She finally, in the interview, shows the aggression that is so evident in the movie trailer: “Don’t put me in your ‘please help me circle.’ I worked hard for this. I’m going to lift this weight and I can do it. I had to spar her, I sparred hard, and she never came back.”
When Bianca sits back a little, pausing, Jemma adds that they have been trying to explore the ideas of aggression and the labels imposed by society.
Bianca leans back in and says, “The debate is so interesting, anyway: to be feminine, and through Islam on top of that, where feminine is such an external experience, it’s understood to be external. Femininity is something very personalised and it’s centered in the private sphere and celebrated amongst women.”
She continues thoughtfully: “But I’m living in a Western country. I never really felt like I needed to wear a short skirt. I felt like I went the other way, I felt like one of the boys, so I got the label ‘tomboy’ which I find so derogative. I hate the word. I box in a skirt just because, because girls will try to show that they’re just as good as the guys and wear the same thing as the guys, but that’s why I wear a skirt, it looks good on me and is different.”
Fight or flight
There is no question that Bianca is a bundle of contradictions: articulate, aggressive, spiritual, sexual. Yet this is perhaps the most intriguing part of her: the constant, ongoing negotiation of her identities. While other women attempt to straddle precariously, Bianca is defiantly who she is with very few apologies.
“I moved out when I was 21,” she explains. “I was ostracised, I was on my own, travelled on my own, lived on my own, got myself through university. That was hard. I was young and I really had no one else. I had no family at all, so whilst I can sit here and say, very confidently, yes, this is who I am and say that this has been a hard road.”
When I ask her who she is, she replies, “The fighter narrative. Fight or flight. I fought back for myself, for what I wanted to do, for the person I want to become. I could quite easily still be living at my mom’s house, gotten married, become the person she wanted me to be, put on a headscarf and been done with it. I didn’t.”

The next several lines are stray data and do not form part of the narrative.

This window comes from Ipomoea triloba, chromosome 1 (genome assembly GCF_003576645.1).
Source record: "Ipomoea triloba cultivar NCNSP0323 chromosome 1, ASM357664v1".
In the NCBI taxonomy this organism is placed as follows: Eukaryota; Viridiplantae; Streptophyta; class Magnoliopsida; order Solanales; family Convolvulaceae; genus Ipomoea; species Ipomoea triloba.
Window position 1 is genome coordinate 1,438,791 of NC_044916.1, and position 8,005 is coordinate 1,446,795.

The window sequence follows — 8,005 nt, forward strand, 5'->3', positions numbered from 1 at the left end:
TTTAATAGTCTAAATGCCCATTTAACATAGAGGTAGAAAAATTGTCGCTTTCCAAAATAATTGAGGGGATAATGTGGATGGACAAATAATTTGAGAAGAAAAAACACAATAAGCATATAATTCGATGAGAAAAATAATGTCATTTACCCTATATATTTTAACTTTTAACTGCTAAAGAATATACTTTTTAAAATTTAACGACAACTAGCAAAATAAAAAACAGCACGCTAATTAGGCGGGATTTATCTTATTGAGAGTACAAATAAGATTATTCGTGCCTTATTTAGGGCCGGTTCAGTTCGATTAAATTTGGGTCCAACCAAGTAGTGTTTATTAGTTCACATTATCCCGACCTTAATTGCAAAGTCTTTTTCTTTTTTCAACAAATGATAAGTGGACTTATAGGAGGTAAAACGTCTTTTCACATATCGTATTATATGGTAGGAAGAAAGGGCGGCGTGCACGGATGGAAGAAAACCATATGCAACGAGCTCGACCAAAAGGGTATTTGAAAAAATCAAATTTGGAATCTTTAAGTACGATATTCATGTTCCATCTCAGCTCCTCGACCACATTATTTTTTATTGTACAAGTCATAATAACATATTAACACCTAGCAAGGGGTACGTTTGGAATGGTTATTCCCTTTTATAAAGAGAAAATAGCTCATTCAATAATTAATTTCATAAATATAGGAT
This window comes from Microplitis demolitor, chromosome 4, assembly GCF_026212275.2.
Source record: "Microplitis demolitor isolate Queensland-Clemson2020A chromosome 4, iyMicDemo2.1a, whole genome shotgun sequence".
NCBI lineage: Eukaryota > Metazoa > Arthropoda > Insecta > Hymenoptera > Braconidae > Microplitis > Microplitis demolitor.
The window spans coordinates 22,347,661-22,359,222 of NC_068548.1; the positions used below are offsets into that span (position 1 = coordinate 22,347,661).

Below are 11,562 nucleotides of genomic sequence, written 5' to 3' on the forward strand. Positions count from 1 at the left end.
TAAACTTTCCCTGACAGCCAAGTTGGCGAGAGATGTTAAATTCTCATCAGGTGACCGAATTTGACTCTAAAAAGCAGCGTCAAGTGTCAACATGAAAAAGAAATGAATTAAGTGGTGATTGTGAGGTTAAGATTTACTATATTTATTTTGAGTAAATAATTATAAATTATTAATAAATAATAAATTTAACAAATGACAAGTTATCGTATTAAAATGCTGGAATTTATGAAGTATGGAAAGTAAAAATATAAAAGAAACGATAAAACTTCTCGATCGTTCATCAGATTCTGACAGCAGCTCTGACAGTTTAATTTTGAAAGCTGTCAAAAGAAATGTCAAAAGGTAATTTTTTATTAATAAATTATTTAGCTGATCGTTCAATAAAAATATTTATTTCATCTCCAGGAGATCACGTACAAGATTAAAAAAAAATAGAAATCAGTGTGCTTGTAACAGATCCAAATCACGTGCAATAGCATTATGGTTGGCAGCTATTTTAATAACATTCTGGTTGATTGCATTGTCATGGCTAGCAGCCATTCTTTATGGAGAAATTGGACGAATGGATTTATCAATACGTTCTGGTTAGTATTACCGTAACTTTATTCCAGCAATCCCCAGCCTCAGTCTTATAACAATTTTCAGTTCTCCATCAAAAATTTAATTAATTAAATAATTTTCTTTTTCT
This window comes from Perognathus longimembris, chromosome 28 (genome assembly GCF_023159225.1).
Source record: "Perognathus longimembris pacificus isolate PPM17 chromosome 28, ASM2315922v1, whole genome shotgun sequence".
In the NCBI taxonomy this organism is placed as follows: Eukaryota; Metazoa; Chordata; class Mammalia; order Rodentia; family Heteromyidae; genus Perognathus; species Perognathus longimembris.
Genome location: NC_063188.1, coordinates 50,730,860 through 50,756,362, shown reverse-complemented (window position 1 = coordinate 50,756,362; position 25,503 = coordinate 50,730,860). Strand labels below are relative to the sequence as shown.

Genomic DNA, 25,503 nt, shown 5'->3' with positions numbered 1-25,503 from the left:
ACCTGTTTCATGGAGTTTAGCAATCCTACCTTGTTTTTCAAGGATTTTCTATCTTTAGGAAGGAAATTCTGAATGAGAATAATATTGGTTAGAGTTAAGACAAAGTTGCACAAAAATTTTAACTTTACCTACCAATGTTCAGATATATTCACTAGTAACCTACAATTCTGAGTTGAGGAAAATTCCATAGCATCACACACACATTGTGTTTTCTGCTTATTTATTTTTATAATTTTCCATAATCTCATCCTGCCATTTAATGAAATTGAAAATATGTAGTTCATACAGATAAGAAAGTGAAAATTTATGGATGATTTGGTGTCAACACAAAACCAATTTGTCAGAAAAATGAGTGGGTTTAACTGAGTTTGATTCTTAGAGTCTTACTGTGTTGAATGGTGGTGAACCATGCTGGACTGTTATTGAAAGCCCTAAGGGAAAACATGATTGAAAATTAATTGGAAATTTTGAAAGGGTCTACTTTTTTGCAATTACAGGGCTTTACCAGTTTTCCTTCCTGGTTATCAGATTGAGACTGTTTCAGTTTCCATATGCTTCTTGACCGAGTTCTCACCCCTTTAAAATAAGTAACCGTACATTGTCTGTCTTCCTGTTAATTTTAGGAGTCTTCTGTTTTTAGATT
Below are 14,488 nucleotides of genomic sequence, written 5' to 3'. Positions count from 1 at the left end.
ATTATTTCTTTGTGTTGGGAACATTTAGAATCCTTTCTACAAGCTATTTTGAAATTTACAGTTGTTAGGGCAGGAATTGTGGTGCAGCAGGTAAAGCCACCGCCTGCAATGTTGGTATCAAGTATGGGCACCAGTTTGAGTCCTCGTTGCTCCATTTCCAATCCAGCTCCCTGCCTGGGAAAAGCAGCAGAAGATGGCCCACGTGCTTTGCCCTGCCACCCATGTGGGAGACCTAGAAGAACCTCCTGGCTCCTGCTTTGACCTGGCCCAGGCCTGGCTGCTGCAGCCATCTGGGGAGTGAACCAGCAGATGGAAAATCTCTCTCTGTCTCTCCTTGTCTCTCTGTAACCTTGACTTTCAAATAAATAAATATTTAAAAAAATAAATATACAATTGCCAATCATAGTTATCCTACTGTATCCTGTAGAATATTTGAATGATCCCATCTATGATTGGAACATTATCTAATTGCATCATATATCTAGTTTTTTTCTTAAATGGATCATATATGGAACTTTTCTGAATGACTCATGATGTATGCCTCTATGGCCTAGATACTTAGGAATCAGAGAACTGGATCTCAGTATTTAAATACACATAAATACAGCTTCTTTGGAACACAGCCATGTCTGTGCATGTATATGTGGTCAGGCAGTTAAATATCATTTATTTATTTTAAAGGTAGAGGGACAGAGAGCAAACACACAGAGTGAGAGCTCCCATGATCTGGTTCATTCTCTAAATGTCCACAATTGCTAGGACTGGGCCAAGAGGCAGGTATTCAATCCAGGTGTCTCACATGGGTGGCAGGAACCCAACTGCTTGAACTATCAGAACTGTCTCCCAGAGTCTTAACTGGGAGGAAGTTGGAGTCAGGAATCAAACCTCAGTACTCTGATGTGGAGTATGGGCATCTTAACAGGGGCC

As we begin wrapping up our conversation because Bianca must prepare for a flight, I am particularly interested in her feeling that she negates some of her femininity and sometimes, in her own words, uses it to “manipulate men.”
“I feel like I can get it over any guy, it’s really interesting because I express it when we have these big kickboxing events,” she says, smiling again with an ever-present charm. “It’s when I get the chance to dress up, that’s really when I can cement my femininity, the juxtaposition of who I am. I love the shock element and I find people treating me totally different. I’m the sexy girl, I like playing that role.”
“I know that deep down,” she says, pausing ruefully, “I’m still a woman. I feel like I have these sides of me where I do want to care for people and treat them kindly. With men, in particular, I feel like I need to conquer them. That might have something to do with it. Maybe it’s my daddy issues, I probably do have daddy issues.”
She chuckles again, grinning at Jemma and myself: “At least I’m self-aware! I’m lucky I’ve had that self-reflective part of me for a very long time. I’ve been analytical in writing diaries and I’ve always had someone to confide in. Being open and adaptable to change, I feel like I’m open to what life presents.”
Even first thing in the morning, this woman’s charisma is evident. Jemma, the producer, has been a quiet presence throughout the interview, but it is Bianca who has taken center stage without much effort.
"You are worthy"
As Bianca gets up with a cheery wave to begin preparing for her flight, I ask Jemma why she chose Bianca as a documentary subject.
“I want to give a different angle,” Jemma responds, “from what is out there on Australian TV and cinemas, something that is a little-left field, and I guess connect it with that sort of people about following a dream. The plotline for Bianca is to be a world champion - to be the best at something, everyone has that dream in some form or another, in whatever career or vocation that’s in, but it’s too easy for us to lose that. It’s easy to doubt and fear and to give in to those things.”
We say goodbye and end the call, but in the silence afterwards, it is Bianca’s final thoughts on what to say to other young Muslim girls that resonate with me.
“My message is that throughout your journey, which you need to define yourself, there will be moments of anxiety, fear and doubt, and all of those things are okay and they’re a part of the journey,” she says.
“It’s really important in withstanding those emotions that you cultivate self-belief and that way that you can do that is just by working really hard, looking at yourself in the mirror now and then, revisiting your own eyes, and looking deep into those eyes and telling yourself you are worthy.”
Photo Credit: Lollapalooza Films
This article has been originally published in Fair Observer.